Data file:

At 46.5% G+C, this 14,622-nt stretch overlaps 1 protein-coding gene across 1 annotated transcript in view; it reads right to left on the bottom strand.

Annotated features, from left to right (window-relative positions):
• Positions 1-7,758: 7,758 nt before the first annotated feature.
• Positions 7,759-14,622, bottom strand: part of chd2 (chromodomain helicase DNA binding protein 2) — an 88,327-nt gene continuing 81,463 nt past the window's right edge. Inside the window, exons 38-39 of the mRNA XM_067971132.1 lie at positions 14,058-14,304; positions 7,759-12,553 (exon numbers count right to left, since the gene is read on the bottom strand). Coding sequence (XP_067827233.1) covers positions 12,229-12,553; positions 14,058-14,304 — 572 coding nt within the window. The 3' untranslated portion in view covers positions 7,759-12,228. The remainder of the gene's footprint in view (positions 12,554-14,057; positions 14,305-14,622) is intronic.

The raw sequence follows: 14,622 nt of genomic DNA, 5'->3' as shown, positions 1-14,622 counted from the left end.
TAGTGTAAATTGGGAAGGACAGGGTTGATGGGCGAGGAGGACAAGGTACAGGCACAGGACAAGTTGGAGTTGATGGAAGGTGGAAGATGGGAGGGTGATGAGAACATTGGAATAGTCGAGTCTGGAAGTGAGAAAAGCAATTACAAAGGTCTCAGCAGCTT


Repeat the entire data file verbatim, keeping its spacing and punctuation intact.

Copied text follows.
At 46.5% G+C, this 14,622-nt stretch overlaps 1 protein-coding gene across 1 annotated transcript in view; it reads right to left on the bottom strand.

Annotated features, from left to right (window-relative positions):
• Positions 1-7,758: 7,758 nt before the first annotated feature.
• Positions 7,759-14,622, bottom strand: part of chd2 (chromodomain helicase DNA binding protein 2) — an 88,327-nt gene continuing 81,463 nt past the window's right edge. Inside the window, exons 38-39 of the mRNA XM_067971132.1 lie at positions 14,058-14,304; positions 7,759-12,553 (exon numbers count right to left, since the gene is read on the bottom strand). Coding sequence (XP_067827233.1) covers positions 12,229-12,553; positions 14,058-14,304 — 572 coding nt within the window. The 3' untranslated portion in view covers positions 7,759-12,228. The remainder of the gene's footprint in view (positions 12,554-14,057; positions 14,305-14,622) is intronic.

The raw sequence follows: 14,622 nt of genomic DNA, 5'->3' as shown, positions 1-14,622 counted from the left end.
TAGTGTAAATTGGGAAGGACAGGGTTGATGGGCGAGGAGGACAAGGTACAGGCACAGGACAAGTTGGAGTTGATGGAAGGTGGAAGATGGGAGGGTGATGAGAACATTGGAATAGTCGAGTCTGGAAGTGAGAAAAGCAATTACAAAGGTCTCAGCAGCTT